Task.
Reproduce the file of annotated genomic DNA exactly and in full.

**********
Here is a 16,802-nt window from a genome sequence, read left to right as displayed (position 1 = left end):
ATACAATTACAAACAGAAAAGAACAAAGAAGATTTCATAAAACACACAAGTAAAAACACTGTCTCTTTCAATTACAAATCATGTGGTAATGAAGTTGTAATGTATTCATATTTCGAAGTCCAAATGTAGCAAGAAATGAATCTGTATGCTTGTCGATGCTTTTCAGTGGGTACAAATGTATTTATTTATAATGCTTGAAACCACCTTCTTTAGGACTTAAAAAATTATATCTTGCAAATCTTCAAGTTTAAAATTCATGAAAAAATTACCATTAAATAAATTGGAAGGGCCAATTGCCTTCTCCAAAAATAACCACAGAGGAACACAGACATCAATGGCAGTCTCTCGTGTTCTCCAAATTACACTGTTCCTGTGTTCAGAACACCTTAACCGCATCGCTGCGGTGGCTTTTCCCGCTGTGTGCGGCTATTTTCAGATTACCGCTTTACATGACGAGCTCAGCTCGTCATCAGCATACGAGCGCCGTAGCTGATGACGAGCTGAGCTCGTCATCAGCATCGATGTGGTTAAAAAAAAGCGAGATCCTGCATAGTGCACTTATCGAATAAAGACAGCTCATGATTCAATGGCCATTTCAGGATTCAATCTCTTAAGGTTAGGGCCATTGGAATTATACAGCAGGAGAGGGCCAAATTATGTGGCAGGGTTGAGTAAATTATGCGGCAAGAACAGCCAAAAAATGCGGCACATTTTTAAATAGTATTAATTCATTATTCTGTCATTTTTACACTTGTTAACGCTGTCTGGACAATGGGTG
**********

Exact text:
Here is a 16,802-nt window from a genome sequence, read left to right as displayed (position 1 = left end):
ATACAATTACAAACAGAAAAGAACAAAGAAGATTTCATAAAACACACAAGTAAAAACACTGTCTCTTTCAATTACAAATCATGTGGTAATGAAGTTGTAATGTATTCATATTTCGAAGTCCAAATGTAGCAAGAAATGAATCTGTATGCTTGTCGATGCTTTTCAGTGGGTACAAATGTATTTATTTATAATGCTTGAAACCACCTTCTTTAGGACTTAAAAAATTATATCTTGCAAATCTTCAAGTTTAAAATTCATGAAAAAATTACCATTAAATAAATTGGAAGGGCCAATTGCCTTCTCCAAAAATAACCACAGAGGAACACAGACATCAATGGCAGTCTCTCGTGTTCTCCAAATTACACTGTTCCTGTGTTCAGAACACCTTAACCGCATCGCTGCGGTGGCTTTTCCCGCTGTGTGCGGCTATTTTCAGATTACCGCTTTACATGACGAGCTCAGCTCGTCATCAGCATACGAGCGCCGTAGCTGATGACGAGCTGAGCTCGTCATCAGCATCGATGTGGTTAAAAAAAAGCGAGATCCTGCATAGTGCACTTATCGAATAAAGACAGCTCATGATTCAATGGCCATTTCAGGATTCAATCTCTTAAGGTTAGGGCCATTGGAATTATACAGCAGGAGAGGGCCAAATTATGTGGCAGGGTTGAGTAAATTATGCGGCAAGAACAGCCAAAAAATGCGGCACATTTTTAAATAGTATTAATTCATTATTCTGTCATTTTTACACTTGTTAACGCTGTCTGGACAATGGGTG